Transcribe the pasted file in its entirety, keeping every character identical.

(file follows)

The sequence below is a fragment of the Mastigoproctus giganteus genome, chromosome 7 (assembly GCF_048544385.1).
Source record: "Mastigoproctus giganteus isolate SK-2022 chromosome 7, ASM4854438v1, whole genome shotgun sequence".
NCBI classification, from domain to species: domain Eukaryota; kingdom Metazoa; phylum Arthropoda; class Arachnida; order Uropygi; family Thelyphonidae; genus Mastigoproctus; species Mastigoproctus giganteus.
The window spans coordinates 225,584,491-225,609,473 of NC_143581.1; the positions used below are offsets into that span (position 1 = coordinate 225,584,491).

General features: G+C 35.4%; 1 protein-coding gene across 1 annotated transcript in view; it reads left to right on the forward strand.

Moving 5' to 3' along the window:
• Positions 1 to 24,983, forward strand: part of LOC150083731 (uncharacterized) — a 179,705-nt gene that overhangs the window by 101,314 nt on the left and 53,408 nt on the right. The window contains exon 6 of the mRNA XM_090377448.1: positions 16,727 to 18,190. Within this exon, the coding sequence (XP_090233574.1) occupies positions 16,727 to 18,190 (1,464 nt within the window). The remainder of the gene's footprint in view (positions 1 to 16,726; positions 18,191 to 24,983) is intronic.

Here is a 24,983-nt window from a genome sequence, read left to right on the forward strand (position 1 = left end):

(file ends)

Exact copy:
The sequence below is a fragment of the Mastigoproctus giganteus genome, chromosome 7 (assembly GCF_048544385.1).
Source record: "Mastigoproctus giganteus isolate SK-2022 chromosome 7, ASM4854438v1, whole genome shotgun sequence".
NCBI classification, from domain to species: domain Eukaryota; kingdom Metazoa; phylum Arthropoda; class Arachnida; order Uropygi; family Thelyphonidae; genus Mastigoproctus; species Mastigoproctus giganteus.
The window spans coordinates 225,584,491-225,609,473 of NC_143581.1; the positions used below are offsets into that span (position 1 = coordinate 225,584,491).

General features: G+C 35.4%; 1 protein-coding gene across 1 annotated transcript in view; it reads left to right on the forward strand.

Moving 5' to 3' along the window:
• Positions 1 to 24,983, forward strand: part of LOC150083731 (uncharacterized) — a 179,705-nt gene that overhangs the window by 101,314 nt on the left and 53,408 nt on the right. The window contains exon 6 of the mRNA XM_090377448.1: positions 16,727 to 18,190. Within this exon, the coding sequence (XP_090233574.1) occupies positions 16,727 to 18,190 (1,464 nt within the window). The remainder of the gene's footprint in view (positions 1 to 16,726; positions 18,191 to 24,983) is intronic.

Here is a 24,983-nt window from a genome sequence, read left to right on the forward strand (position 1 = left end):